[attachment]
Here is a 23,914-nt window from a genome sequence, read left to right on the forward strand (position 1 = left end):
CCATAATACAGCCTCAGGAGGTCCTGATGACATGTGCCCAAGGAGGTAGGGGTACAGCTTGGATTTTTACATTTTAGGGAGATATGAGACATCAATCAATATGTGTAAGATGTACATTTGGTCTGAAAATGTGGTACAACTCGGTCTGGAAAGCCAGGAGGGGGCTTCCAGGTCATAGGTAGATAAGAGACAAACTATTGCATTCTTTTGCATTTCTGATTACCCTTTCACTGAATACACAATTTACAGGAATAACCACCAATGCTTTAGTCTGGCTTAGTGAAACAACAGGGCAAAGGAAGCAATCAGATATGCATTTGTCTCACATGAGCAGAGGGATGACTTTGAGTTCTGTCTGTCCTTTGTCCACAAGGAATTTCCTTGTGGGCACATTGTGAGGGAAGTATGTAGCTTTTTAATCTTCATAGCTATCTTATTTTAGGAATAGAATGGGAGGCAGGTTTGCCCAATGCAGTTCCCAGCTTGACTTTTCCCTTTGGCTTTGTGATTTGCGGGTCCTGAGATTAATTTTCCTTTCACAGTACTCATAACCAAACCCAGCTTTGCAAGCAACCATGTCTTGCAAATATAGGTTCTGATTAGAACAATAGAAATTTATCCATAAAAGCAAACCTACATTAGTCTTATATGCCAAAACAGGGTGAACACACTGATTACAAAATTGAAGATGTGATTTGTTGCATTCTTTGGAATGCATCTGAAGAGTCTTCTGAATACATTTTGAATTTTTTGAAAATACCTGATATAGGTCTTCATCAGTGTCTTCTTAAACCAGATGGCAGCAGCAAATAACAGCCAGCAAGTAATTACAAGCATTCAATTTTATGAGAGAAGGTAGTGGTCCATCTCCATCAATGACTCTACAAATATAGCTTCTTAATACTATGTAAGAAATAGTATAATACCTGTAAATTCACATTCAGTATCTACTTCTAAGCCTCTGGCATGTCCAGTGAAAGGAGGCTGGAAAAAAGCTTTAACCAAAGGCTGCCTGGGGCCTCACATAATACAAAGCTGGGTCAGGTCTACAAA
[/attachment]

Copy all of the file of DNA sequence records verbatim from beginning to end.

Here is a 23,914-nt window from a genome sequence, read left to right on the forward strand (position 1 = left end):
CCATAATACAGCCTCAGGAGGTCCTGATGACATGTGCCCAAGGAGGTAGGGGTACAGCTTGGATTTTTACATTTTAGGGAGATATGAGACATCAATCAATATGTGTAAGATGTACATTTGGTCTGAAAATGTGGTACAACTCGGTCTGGAAAGCCAGGAGGGGGCTTCCAGGTCATAGGTAGATAAGAGACAAACTATTGCATTCTTTTGCATTTCTGATTACCCTTTCACTGAATACACAATTTACAGGAATAACCACCAATGCTTTAGTCTGGCTTAGTGAAACAACAGGGCAAAGGAAGCAATCAGATATGCATTTGTCTCACATGAGCAGAGGGATGACTTTGAGTTCTGTCTGTCCTTTGTCCACAAGGAATTTCCTTGTGGGCACATTGTGAGGGAAGTATGTAGCTTTTTAATCTTCATAGCTATCTTATTTTAGGAATAGAATGGGAGGCAGGTTTGCCCAATGCAGTTCCCAGCTTGACTTTTCCCTTTGGCTTTGTGATTTGCGGGTCCTGAGATTAATTTTCCTTTCACAGTACTCATAACCAAACCCAGCTTTGCAAGCAACCATGTCTTGCAAATATAGGTTCTGATTAGAACAATAGAAATTTATCCATAAAAGCAAACCTACATTAGTCTTATATGCCAAAACAGGGTGAACACACTGATTACAAAATTGAAGATGTGATTTGTTGCATTCTTTGGAATGCATCTGAAGAGTCTTCTGAATACATTTTGAATTTTTTGAAAATACCTGATATAGGTCTTCATCAGTGTCTTCTTAAACCAGATGGCAGCAGCAAATAACAGCCAGCAAGTAATTACAAGCATTCAATTTTATGAGAGAAGGTAGTGGTCCATCTCCATCAATGACTCTACAAATATAGCTTCTTAATACTATGTAAGAAATAGTATAATACCTGTAAATTCACATTCAGTATCTACTTCTAAGCCTCTGGCATGTCCAGTGAAAGGAGGCTGGAAAAAAGCTTTAACCAAAGGCTGCCTGGGGCCTCACATAATACAAAGCTGGGTCAGGTCTACAAA